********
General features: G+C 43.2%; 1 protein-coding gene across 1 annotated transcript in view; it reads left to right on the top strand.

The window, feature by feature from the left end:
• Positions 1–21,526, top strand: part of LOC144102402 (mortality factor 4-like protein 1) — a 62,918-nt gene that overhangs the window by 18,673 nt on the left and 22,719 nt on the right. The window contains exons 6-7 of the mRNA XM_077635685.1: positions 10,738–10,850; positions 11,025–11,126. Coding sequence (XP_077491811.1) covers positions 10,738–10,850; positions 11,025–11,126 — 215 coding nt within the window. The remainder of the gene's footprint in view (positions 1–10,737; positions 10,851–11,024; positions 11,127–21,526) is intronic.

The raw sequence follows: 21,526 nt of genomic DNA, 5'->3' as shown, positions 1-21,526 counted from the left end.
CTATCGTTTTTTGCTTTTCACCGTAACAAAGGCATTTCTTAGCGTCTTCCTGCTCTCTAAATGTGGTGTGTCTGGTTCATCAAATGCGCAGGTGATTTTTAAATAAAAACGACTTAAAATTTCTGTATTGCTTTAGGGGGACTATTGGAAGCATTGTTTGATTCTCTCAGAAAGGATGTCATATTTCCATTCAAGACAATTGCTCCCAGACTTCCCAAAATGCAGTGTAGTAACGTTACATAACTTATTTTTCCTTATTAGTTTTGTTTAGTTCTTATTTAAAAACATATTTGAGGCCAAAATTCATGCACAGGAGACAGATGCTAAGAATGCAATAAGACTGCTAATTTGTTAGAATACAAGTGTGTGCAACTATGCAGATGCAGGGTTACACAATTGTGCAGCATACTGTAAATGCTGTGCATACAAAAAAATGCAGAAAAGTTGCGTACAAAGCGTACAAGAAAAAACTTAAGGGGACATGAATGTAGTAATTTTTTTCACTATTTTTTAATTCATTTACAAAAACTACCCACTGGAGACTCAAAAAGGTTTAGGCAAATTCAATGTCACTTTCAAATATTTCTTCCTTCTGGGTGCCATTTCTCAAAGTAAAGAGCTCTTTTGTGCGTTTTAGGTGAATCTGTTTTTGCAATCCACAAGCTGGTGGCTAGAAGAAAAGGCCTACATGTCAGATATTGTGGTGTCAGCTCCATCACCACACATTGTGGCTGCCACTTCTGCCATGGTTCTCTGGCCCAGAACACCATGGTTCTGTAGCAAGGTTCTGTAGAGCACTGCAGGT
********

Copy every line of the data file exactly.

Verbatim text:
General features: G+C 43.2%; 1 protein-coding gene across 1 annotated transcript in view; it reads left to right on the top strand.

The window, feature by feature from the left end:
• Positions 1–21,526, top strand: part of LOC144102402 (mortality factor 4-like protein 1) — a 62,918-nt gene that overhangs the window by 18,673 nt on the left and 22,719 nt on the right. The window contains exons 6-7 of the mRNA XM_077635685.1: positions 10,738–10,850; positions 11,025–11,126. Coding sequence (XP_077491811.1) covers positions 10,738–10,850; positions 11,025–11,126 — 215 coding nt within the window. The remainder of the gene's footprint in view (positions 1–10,737; positions 10,851–11,024; positions 11,127–21,526) is intronic.

The raw sequence follows: 21,526 nt of genomic DNA, 5'->3' as shown, positions 1-21,526 counted from the left end.
CTATCGTTTTTTGCTTTTCACCGTAACAAAGGCATTTCTTAGCGTCTTCCTGCTCTCTAAATGTGGTGTGTCTGGTTCATCAAATGCGCAGGTGATTTTTAAATAAAAACGACTTAAAATTTCTGTATTGCTTTAGGGGGACTATTGGAAGCATTGTTTGATTCTCTCAGAAAGGATGTCATATTTCCATTCAAGACAATTGCTCCCAGACTTCCCAAAATGCAGTGTAGTAACGTTACATAACTTATTTTTCCTTATTAGTTTTGTTTAGTTCTTATTTAAAAACATATTTGAGGCCAAAATTCATGCACAGGAGACAGATGCTAAGAATGCAATAAGACTGCTAATTTGTTAGAATACAAGTGTGTGCAACTATGCAGATGCAGGGTTACACAATTGTGCAGCATACTGTAAATGCTGTGCATACAAAAAAATGCAGAAAAGTTGCGTACAAAGCGTACAAGAAAAAACTTAAGGGGACATGAATGTAGTAATTTTTTTCACTATTTTTTAATTCATTTACAAAAACTACCCACTGGAGACTCAAAAAGGTTTAGGCAAATTCAATGTCACTTTCAAATATTTCTTCCTTCTGGGTGCCATTTCTCAAAGTAAAGAGCTCTTTTGTGCGTTTTAGGTGAATCTGTTTTTGCAATCCACAAGCTGGTGGCTAGAAGAAAAGGCCTACATGTCAGATATTGTGGTGTCAGCTCCATCACCACACATTGTGGCTGCCACTTCTGCCATGGTTCTCTGGCCCAGAACACCATGGTTCTGTAGCAAGGTTCTGTAGAGCACTGCAGGT